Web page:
Amidst this historic monument of disaster and loss are the reminders of rebirth and spring herself. The grass is a fresh green, the trees budding, some in full bloom, and the sweet scent of magnolia blossoms drift on the warm spring air. Daffodils, crocus, wild violets, and strawberries creep from the rich black earth and the song of nature surrounds you. In the distance the sounds of the city try to pierce the veil, but manage only to be a white noise hidden by nature herself.
It is here I find inspiration for my writing on many levels. Just beyond The Ruins is the Piper Palm House, the oldest green house west of the Mississippi, now a place where weddings and Sunday Brunches take place. Just on the other side is the Superintendent’s House, hidden by vegetation and trees, and surrounded by a cast iron fence, the gate posts topped by pineapples, a symbol of welcome used in the architecture of the Victorian era.
It is this house, looming over the corner of Magnolia Avenue and Tower Grove, that bisects the park that inspired Evans House, the haunted house in my first book Shadows Beneath published in 2008. It’s tower rises over the tree tops and stares out with shuttered windows. I imagine the original park superintendent might have watched over the newly planted trees and the visitors to the park, in carriages, and hidden beneath silk parasols from this tower. There is something quite enticing that whispers in my ear as I walk past the house and the spiked fence that speaks of another age and a world I can only imagine through photos and paintings.
Further into the park and going south is an oddity that I have yet to find any information on. Up a winding path through a cluster of oaks that tower high above my head, through ivy covered earth, where bright yellow daffodils rise from the dark earth to sway in a light breeze is a single gravestone.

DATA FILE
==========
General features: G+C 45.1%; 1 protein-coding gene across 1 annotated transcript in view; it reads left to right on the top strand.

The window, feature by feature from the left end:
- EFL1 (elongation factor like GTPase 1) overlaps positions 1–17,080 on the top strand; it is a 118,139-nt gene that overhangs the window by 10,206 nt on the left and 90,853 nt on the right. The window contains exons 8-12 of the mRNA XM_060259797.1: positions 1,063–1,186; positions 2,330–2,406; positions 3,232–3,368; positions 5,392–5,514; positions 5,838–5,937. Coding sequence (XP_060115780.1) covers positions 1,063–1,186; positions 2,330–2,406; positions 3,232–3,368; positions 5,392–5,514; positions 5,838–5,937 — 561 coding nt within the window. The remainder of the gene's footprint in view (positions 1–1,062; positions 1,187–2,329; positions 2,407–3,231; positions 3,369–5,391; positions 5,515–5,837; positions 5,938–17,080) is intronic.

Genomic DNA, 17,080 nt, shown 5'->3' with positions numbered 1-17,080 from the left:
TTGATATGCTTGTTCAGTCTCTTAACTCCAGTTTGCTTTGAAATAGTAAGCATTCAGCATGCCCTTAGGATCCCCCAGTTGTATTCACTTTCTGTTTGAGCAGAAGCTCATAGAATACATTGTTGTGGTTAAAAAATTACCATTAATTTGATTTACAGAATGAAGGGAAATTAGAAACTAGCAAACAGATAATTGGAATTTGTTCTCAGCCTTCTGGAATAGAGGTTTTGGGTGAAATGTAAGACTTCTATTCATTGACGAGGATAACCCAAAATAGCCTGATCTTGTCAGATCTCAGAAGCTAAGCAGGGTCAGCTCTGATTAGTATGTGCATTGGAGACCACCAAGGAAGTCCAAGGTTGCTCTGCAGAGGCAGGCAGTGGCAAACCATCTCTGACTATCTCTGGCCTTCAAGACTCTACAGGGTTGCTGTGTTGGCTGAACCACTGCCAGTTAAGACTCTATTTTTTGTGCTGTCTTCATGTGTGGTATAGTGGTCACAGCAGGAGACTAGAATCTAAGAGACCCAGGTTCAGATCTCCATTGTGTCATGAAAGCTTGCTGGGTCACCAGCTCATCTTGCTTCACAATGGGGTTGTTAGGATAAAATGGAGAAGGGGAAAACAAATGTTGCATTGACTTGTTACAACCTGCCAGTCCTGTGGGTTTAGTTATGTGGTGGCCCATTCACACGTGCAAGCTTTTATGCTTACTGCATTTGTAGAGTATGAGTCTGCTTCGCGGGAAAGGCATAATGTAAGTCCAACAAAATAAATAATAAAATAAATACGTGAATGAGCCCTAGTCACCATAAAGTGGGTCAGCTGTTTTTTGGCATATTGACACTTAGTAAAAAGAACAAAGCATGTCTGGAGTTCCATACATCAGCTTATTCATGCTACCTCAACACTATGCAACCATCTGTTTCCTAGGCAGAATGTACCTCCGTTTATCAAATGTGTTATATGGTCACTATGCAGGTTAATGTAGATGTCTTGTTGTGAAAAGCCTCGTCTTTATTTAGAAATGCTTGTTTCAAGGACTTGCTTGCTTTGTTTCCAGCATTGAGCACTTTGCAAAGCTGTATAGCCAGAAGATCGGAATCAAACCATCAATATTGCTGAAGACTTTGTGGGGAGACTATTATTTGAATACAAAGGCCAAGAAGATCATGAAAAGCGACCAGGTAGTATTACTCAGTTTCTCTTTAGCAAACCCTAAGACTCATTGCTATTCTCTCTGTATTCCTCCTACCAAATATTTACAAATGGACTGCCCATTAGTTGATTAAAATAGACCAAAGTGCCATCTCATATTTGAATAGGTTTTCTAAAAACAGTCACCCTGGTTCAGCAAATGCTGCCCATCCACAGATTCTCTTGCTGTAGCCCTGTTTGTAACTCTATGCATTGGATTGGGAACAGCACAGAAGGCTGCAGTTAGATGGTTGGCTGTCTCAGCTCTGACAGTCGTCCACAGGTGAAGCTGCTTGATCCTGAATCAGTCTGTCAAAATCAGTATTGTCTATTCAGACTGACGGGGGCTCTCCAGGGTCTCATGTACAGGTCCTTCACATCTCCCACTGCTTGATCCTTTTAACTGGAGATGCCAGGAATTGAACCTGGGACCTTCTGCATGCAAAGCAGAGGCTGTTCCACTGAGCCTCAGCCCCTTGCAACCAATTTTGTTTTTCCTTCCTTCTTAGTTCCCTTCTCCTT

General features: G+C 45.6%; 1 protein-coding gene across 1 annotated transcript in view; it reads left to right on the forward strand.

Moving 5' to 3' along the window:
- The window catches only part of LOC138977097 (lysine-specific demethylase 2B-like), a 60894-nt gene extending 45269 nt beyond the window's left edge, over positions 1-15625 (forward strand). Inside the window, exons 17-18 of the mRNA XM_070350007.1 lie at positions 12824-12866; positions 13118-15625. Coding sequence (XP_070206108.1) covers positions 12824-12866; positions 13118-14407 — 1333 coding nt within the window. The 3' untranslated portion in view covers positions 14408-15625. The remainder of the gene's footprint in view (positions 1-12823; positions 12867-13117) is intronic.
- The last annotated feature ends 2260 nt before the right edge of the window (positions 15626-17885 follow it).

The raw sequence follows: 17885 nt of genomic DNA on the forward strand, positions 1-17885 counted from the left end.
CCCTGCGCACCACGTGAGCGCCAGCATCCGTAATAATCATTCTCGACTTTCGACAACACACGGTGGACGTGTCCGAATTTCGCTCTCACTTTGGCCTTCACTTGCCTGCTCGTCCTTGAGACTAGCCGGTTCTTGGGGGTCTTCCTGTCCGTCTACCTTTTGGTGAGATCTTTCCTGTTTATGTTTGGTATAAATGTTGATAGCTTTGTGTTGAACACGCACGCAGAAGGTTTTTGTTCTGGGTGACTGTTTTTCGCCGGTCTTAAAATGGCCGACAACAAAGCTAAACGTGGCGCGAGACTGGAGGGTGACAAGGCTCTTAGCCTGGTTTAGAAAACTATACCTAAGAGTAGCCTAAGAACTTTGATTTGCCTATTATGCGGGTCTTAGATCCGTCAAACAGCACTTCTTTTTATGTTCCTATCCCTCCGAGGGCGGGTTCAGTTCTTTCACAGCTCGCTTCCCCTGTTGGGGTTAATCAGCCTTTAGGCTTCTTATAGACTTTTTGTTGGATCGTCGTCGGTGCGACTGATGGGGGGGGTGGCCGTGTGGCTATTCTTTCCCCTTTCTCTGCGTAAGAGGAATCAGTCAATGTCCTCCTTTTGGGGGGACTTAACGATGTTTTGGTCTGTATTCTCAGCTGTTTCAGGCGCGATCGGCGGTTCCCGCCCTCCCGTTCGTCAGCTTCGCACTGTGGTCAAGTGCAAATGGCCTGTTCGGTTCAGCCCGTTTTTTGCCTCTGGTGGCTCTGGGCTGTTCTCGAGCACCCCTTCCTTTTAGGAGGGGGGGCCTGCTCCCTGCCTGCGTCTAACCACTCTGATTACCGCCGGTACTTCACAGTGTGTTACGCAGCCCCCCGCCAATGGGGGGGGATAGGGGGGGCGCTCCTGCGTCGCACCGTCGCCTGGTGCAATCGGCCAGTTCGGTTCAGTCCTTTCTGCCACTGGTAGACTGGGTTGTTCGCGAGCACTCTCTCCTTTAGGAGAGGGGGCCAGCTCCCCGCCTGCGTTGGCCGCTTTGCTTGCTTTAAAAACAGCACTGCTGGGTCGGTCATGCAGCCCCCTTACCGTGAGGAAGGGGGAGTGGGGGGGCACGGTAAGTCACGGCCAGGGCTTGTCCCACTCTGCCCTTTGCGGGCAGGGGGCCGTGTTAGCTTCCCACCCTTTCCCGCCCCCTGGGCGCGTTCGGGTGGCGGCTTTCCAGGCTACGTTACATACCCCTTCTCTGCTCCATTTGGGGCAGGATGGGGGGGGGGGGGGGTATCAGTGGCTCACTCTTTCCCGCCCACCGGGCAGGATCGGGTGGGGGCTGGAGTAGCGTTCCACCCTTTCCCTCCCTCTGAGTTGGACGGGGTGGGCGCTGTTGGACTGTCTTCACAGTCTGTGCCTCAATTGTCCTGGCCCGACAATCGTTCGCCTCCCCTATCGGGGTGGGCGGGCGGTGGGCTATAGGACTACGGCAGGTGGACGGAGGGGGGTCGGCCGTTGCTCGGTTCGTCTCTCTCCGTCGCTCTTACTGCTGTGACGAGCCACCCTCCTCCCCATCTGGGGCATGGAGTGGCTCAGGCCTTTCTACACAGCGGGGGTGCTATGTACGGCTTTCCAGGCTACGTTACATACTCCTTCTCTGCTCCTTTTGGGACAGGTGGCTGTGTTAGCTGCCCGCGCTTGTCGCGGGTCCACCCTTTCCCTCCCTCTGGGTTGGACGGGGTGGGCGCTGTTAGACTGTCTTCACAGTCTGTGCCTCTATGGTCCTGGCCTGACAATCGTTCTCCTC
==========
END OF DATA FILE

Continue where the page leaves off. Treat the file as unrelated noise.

Shaded in spring and summer by a canopy of green the face of the stone is so weathered as to give the observer very little to identify its occupant. Her first name was Eliza, last name possibly Moore, and the date reads 1865.
Despite the tombstone being in an odd place and the name and date being nearly indecipherable someone is aware of Eliza’s final resting place. More than likely a park employee or ranger. The reason I know this is that on the occasional walk to Walgreens (on the southern end of the park) I have noted at various times of the year that a single rose is placed on the grave. One time I walked by to see that someone had placed a rosary on the top of the stone in the snow.
I know that some folks might think it odd that I go out of my way to stop by this lonely grave and offer a small prayer to the soul that was laid to rest there. What I find odd is that she is there at all. Why leave a solitary grave in a public park and not relocate her remains. Considering the date she’s been there since before the inception of the park. Even odder is the fact that I tried to bring up the close up photo I took of the grave and it refused to load so all I can show you is a distant picture.
Then again Shaw himself is laid to rest in the Missouri Botanical Gardens. Hell, he’s even rumored to roam not only the Garden’s themselves, but the park as well. Perhaps Henry and Eliza roam the grounds together enjoying the same beauty that I enjoy on a spring day except by moonlight. If I were to haunt anywhere after my death I couldn’t pick a more beautiful place than Tower Grove in the spring. 😀